Small Yards Do Not Mean Small Choices When It Comes To Trees!

Small Yards Do Not Mean Small Choices When It Comes To Trees row homes street small tree

Our family moved into a new yard in 2010 – your typical suburban Winnipeg (St James) property. A real bonus was that there was no trees at all in the front yard – none! Working with an empty canvas like this was a real bonus as there was no older ‘bad’ landscaping to undo first.

Before considering what shrubs and perennials to plant, we decided to plant the trees first. We planted trees to eliminate unpleasant views in the neighborhood such as utility boxes, neighbor’s driveway, etc. If you view your yard from a particular window(s), make sure that these views (as seen from inside your home) are also enhanced by the placement of your trees.

In our case, after the trees were planted, then, we located the flow of beds in such a way that the trees became the ‘anchor’ position in the beds. We dug the beds far enough away from the tree trunks to accommodate various shrubs and perennials that we would choose later.

Small Yards Do Not Mean Small Choices When It Comes To Trees Female gardener planting tree.

Trees are one of the stalwarts of any urban property, large or small. Trees enhance our quality of life by bringing serenity and privacy, assist with moderating climate, improving air quality, conserving water and offering wildlife habitat. If your own piece of urban prairie landscape is a small yard you might think your choices are limited. Well, I think that defeatist attitude is unfounded. In this article, we’ll explore a number of deciduous tree options for the space-challenged urban home owner on the prairies.

Shade trees help us to create a sense of intimacy in the yard, as well as help protect the home from the sun's blinding rays and make it easier to open the windows and blinds. If the yard is small, though, it can be difficult to find a shade tree that doesn't interfere with power lines, satellite dishes and other home essentials. Fortunately, there are options available.

Amur Maple
Amur Maple is grown as either a small single trunk or multi-stemmed tree. Attractive, glossy green leaves in summer give way to intense fall shades of crimson-red. The branches have an Asian flavour.

Korean Maple
This small ornamental tree has bronze-green lobed foliage turning a blend of orange, red and yellow in fall. Matures at about 20’ height x 12’ spread. The grey bark and branching gives it a Japanese maple characteristic.

Hot Wings® Maple
This is quickly becoming one of the most popular, sought-after trees in prairie gardens! A graceful, upright tree with a bit of a spreading habit.  Mature height is about 20’. Little yellow flowers are followed by brilliant red samaras (seeds) that linger for a good part of the summer! These hot-red samara’s are the source of this great tree’s name and popularity!

Dakota Pinnacle® Birch
Dakota Pinnacle has all of the best features of birch magnified! It’s bark turns white and exfoliates earlier than Paper Birch. The dark green leaves turn intense yellow in fall. It is one of the taller trees (26’) that I’d recommend for smaller yards, but because it matures at only 7-8’ wide, I think it is still an excellent choice.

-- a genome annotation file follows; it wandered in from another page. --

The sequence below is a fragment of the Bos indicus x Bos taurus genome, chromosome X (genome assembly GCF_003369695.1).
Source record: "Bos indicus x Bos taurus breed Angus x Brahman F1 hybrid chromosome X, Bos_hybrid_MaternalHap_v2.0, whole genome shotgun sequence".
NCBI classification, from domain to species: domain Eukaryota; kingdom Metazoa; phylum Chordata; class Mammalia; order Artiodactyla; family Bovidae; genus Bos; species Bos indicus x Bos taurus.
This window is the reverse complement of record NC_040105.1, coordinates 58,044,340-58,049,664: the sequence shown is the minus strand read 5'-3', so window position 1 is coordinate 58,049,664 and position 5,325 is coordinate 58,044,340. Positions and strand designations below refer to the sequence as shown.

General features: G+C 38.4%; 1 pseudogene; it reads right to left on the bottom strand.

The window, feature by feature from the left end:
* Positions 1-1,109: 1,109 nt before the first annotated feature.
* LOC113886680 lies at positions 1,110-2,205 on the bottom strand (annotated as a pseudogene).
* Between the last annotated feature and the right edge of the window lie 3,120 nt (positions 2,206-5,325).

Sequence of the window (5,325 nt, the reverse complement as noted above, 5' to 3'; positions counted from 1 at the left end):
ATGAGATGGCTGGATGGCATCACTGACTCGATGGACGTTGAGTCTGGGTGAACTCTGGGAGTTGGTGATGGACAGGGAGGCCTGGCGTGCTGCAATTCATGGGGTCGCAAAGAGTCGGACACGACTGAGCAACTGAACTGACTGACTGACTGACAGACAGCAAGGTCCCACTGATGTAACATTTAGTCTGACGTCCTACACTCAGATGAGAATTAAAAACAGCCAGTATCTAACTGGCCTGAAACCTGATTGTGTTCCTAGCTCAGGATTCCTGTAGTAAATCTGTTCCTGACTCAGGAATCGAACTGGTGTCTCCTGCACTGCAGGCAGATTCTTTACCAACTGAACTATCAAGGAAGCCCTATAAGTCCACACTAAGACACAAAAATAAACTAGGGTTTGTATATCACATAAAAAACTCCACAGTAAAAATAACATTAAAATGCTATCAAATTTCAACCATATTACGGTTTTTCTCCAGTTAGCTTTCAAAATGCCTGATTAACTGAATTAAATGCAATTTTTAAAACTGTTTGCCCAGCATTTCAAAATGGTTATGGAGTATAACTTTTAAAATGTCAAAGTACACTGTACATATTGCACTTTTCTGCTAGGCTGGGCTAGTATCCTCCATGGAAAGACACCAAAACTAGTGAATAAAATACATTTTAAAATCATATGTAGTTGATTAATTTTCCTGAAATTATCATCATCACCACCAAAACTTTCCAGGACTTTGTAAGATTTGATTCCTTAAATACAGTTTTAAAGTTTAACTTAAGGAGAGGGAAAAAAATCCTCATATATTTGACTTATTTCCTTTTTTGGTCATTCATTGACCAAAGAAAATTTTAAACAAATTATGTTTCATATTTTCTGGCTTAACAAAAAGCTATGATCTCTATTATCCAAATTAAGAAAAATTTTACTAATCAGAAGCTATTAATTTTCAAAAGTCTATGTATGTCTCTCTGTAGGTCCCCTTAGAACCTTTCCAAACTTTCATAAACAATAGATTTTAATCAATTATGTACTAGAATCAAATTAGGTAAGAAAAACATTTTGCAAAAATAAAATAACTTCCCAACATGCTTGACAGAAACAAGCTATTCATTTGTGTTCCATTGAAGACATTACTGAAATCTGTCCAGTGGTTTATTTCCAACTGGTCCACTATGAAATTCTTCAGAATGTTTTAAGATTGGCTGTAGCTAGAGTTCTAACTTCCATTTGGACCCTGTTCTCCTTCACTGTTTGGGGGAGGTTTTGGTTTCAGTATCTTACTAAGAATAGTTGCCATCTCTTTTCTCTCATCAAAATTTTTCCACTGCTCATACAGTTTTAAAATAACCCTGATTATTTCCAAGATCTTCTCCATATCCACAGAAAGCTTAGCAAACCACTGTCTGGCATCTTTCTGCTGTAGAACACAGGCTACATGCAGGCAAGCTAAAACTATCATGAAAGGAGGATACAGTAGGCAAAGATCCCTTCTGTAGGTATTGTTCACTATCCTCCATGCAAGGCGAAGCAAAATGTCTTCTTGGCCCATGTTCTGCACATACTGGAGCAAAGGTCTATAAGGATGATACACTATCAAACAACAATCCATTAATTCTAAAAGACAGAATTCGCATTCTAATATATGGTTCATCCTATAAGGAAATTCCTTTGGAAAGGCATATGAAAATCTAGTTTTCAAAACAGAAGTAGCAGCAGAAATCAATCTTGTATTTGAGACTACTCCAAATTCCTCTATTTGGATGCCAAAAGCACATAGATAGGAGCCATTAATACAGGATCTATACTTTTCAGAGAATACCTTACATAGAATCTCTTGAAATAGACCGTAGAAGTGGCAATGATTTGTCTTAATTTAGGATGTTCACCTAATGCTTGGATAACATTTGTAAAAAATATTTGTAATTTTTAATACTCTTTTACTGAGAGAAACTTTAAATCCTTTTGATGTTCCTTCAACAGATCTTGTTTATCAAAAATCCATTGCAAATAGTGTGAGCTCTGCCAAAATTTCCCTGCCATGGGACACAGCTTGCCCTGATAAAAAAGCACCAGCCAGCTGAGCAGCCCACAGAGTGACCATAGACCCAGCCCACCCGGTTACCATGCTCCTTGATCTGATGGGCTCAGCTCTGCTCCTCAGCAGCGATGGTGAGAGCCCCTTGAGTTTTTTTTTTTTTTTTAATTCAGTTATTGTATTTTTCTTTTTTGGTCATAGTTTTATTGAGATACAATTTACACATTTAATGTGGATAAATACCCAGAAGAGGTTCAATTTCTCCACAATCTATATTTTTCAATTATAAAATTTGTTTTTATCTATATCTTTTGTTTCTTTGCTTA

Snowbird Hawthorn & Toba Hawthorn
Typical mature height is about 16-20’ and 13-16’ wide. ‘Snowbird’ has a cloud of white flowers in spring, followed by a sparse amount of red fruits in fall. ‘Snowbird’ has a very straight trunk with a neat symmetrical crown. ‘Toba’ has a unique twisted form to its trunk that is quite appealing. The flowers on ‘Toba’ are white with definite pink overtones.

Dreamweaver Columnar Crabapple
A beautiful narrow accent feature tree that is just perfect for today’s smaller yards. Bright pink, spring blooms smother the tree from top to bottom. Glossy purplish-green foliage lasts all season. Small purplish apples cling tightly near the centre of the tree. Mature height is about 12-15’, and only spreads to 3-4’ wide!

Gladiator® Crabapple
Glossy purplish-green foliage, vibrant pink flowers in spring and glossy purple-green leaves! This is a great option for replacing Shubert Chokecherry. ‘Gladiator’ has a very pleasing upright, conical shape that takes up very little yard space, growing to only 20’ height and 7-9’ wide.

Ivory Silk Lilac
This is another tree that some may consider a bit large for what is considered a small prairie garden, but well worth mentioning anyway. Mature height is about 23’ and width of 16’. An oval-shaped tree with very dark cherry-like bark. The flowers are borne in early summer (not spring), and appear as giant plumes of creamy with a wonderful fragrance!

The amazing plant search engine on is a terrific resource for learning more about these (and other) tree varieties for your prairie home.

Happy Gardening!

For more ideas ask your local garden center professionals and make sure you follow us on Facebook, Twitter, YouTube and Pinterest for other help tips and hints.


Guest post by Jan - Bylands Account Representative

I’m very proud of my 4 children.  All 4 of them, worked many summers in the garden centre, they love plants and gardening too – but opted for totally different careers.  You can sometimes find Jan as a guest on ‘The Gardener’, a radio progam in Winnipeg on Sundays.